During his presidency and in the years prior, Trump has been formally accused (sometimes in civil court) or described in news reports as having possibly committed tax evasion, embezzled charitable donations, defrauded customers at his “University,” abetted money laundering, violated campaign finance laws to suppress evidence of a personal affair, communicated indirectly with Russian figures involved in the effort to sabotage Hillary Clinton’s presidential campaign, obstructed justice in that case and others, and withheld weapons from Ukraine unless its government made unfounded accusations against Joe Biden. As mentioned, he also plotted a coup against the administration that was in the process of taking over from his own. There could be more that we are forgetting as well.

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Has anyone, even a source speaking anonymously to a reporter, said that documents related to Jan. 6 or other crimes were found or sought during Monday’s search?

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As far as we know of, no. The Wall Street Journal, citing “people familiar” with the investigation into the classified document issue, reported that “Monday’s search is separate from the [Department of Justice’s] Jan. 6 investigation.” It moreover reported, like the Times, that the search was carried out “in part” because of authorities’ belief that not all of the classified material in Trump’s possession had been turned over in January 2022.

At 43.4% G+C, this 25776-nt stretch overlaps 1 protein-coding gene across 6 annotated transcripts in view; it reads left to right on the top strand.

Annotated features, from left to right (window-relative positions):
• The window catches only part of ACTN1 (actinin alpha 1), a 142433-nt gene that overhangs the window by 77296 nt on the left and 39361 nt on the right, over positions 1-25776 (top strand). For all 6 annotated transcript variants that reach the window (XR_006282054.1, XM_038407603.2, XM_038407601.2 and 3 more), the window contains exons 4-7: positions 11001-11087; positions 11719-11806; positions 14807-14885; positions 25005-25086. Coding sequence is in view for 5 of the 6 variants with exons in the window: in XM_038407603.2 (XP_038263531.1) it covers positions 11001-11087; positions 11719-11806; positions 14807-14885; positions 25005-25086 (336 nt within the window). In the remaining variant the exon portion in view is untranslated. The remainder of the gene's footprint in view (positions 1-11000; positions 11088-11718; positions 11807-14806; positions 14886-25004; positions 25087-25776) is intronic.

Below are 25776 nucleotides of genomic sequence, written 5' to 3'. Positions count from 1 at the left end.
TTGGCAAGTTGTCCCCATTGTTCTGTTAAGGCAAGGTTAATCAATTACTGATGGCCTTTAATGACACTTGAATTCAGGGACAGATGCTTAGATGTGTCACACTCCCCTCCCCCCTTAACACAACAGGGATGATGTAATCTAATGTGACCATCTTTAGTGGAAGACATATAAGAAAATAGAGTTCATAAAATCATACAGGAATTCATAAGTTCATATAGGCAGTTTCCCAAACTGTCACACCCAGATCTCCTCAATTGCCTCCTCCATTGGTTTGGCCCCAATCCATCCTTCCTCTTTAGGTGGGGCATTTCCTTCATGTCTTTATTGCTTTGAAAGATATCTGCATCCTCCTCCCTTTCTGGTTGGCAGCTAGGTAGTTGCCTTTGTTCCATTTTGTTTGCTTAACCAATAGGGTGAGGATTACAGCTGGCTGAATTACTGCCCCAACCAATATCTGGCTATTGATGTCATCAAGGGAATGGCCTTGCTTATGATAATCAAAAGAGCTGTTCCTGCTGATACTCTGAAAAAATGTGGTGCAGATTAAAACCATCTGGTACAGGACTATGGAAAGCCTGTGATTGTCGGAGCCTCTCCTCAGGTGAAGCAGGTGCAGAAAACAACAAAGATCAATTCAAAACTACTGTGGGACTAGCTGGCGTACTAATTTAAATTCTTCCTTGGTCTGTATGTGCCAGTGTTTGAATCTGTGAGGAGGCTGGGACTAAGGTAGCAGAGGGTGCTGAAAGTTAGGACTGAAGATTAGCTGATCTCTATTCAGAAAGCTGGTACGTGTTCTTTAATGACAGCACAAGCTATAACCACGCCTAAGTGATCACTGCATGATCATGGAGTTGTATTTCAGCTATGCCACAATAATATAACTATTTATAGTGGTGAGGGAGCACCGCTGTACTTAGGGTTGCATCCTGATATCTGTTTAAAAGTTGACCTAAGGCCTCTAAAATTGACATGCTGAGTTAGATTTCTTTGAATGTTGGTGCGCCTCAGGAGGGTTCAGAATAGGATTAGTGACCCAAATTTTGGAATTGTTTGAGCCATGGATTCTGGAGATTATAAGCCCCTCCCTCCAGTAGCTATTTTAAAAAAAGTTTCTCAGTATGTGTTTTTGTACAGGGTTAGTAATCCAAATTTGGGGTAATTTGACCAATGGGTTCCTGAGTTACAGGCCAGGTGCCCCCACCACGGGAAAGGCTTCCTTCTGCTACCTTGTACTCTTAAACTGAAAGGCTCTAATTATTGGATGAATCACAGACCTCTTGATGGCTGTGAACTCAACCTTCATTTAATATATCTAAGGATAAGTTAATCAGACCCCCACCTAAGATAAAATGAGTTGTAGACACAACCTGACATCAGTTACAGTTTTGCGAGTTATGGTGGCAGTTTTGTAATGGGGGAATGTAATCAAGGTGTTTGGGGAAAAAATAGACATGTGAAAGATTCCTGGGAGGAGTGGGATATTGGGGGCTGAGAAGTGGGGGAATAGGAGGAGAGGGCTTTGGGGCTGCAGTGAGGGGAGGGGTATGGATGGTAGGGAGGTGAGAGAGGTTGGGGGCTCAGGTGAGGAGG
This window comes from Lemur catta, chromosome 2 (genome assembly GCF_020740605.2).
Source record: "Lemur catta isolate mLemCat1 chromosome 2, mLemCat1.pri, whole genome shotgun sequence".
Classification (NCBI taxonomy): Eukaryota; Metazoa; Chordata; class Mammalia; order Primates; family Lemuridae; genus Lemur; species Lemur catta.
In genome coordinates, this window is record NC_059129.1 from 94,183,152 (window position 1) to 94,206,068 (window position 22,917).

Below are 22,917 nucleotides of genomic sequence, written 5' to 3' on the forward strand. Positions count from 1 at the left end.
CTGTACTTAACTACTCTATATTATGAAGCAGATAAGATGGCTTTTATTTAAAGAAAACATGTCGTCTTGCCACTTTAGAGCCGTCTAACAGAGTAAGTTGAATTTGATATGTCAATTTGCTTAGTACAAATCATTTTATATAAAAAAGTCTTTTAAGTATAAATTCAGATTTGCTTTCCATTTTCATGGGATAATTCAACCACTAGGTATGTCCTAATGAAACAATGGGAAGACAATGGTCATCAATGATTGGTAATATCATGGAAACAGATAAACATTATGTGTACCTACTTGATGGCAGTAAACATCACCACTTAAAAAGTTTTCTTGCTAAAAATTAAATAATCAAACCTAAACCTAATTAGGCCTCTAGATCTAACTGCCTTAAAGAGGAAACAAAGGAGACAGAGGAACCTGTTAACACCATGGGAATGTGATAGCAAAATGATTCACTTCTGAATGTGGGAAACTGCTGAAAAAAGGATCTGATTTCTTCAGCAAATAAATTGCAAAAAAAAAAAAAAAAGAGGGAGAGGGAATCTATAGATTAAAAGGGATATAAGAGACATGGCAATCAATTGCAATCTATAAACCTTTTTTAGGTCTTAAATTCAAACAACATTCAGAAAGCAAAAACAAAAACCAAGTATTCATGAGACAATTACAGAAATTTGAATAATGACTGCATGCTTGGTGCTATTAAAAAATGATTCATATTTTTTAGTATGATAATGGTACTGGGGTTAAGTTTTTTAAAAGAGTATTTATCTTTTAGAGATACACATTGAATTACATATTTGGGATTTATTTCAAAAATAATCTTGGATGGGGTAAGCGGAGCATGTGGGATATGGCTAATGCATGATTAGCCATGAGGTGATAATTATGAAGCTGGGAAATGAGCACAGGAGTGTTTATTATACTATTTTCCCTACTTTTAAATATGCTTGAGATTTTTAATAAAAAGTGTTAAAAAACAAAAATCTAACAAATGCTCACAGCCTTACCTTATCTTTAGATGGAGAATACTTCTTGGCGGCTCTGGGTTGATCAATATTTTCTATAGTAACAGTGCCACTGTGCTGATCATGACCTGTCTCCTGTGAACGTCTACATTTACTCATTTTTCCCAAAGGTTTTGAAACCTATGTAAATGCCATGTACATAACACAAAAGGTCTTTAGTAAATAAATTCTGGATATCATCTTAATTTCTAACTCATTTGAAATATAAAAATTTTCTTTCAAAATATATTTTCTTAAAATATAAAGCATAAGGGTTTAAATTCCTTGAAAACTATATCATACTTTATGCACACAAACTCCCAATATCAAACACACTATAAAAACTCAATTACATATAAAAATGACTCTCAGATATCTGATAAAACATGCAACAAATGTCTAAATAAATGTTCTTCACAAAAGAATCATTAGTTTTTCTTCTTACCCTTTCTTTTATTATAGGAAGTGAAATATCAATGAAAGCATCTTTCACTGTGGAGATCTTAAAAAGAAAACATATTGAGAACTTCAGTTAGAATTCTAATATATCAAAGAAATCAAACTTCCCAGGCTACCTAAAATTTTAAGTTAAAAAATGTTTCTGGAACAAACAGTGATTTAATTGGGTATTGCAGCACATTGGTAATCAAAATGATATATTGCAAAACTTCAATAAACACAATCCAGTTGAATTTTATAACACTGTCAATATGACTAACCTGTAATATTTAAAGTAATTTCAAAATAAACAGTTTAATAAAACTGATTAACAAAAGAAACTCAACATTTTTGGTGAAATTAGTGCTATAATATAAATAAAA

That “in part” could mean a lot, huh?

Yes. Or a little! Maybe the other part is because they wanted to check some detail about storage conditions that Trump’s representatives had given them earlier. (CNN reports that federal officials met with Trump attorneys at Mar-a-Lago in June to discuss the classified-documents issue.) Who knows? Certainly not us, the public, at this point.

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Rudy Giuliani’s apartment was raided a while ago. He was also involved in the Jan. 6 case. What came of that?